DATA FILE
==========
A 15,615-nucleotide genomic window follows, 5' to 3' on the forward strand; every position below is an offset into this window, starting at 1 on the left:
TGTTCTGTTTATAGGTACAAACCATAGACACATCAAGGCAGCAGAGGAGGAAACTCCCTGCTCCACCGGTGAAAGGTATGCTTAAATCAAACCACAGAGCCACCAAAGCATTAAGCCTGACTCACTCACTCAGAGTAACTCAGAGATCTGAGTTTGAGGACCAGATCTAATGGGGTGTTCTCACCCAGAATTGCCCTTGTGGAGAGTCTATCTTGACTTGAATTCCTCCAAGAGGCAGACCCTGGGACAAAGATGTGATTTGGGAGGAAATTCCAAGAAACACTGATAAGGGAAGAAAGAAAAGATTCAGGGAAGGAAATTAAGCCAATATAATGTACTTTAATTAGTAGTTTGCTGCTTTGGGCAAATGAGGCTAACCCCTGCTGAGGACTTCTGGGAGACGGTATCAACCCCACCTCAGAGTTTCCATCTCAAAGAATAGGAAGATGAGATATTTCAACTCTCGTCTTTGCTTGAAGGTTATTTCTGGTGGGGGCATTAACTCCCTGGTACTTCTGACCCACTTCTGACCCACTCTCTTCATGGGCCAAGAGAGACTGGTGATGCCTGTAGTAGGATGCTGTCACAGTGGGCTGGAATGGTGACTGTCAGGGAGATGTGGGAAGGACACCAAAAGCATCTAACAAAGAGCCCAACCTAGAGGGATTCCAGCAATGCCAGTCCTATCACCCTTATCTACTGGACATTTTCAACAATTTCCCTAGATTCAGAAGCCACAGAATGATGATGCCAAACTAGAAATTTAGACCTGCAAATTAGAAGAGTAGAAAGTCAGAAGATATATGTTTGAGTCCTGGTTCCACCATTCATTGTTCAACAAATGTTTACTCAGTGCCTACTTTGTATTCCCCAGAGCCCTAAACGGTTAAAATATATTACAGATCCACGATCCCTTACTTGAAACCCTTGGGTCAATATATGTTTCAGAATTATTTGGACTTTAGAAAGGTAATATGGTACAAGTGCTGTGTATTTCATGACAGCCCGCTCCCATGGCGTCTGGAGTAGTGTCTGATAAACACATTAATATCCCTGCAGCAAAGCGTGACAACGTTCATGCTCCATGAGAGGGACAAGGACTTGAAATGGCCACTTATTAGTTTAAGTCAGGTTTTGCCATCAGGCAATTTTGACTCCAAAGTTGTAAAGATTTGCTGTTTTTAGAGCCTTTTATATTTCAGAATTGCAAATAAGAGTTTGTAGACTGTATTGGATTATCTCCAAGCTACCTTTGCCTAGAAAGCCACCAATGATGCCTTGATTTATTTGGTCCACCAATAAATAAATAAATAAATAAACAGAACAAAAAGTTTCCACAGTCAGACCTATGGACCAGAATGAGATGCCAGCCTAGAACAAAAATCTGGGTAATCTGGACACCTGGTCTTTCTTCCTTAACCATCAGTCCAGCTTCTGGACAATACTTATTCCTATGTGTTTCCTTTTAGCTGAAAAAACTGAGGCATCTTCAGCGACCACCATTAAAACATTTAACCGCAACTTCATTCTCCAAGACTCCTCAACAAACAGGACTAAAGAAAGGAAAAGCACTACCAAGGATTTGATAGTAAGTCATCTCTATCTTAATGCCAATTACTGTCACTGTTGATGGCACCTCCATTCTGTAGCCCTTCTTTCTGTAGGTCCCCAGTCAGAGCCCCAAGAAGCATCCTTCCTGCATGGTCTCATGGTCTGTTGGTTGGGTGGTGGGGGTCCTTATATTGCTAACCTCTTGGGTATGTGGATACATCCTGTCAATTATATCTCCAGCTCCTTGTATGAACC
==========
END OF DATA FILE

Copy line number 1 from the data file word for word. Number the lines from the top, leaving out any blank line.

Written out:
A 15,615-nucleotide genomic window follows, 5' to 3' on the forward strand; every position below is an offset into this window, starting at 1 on the left: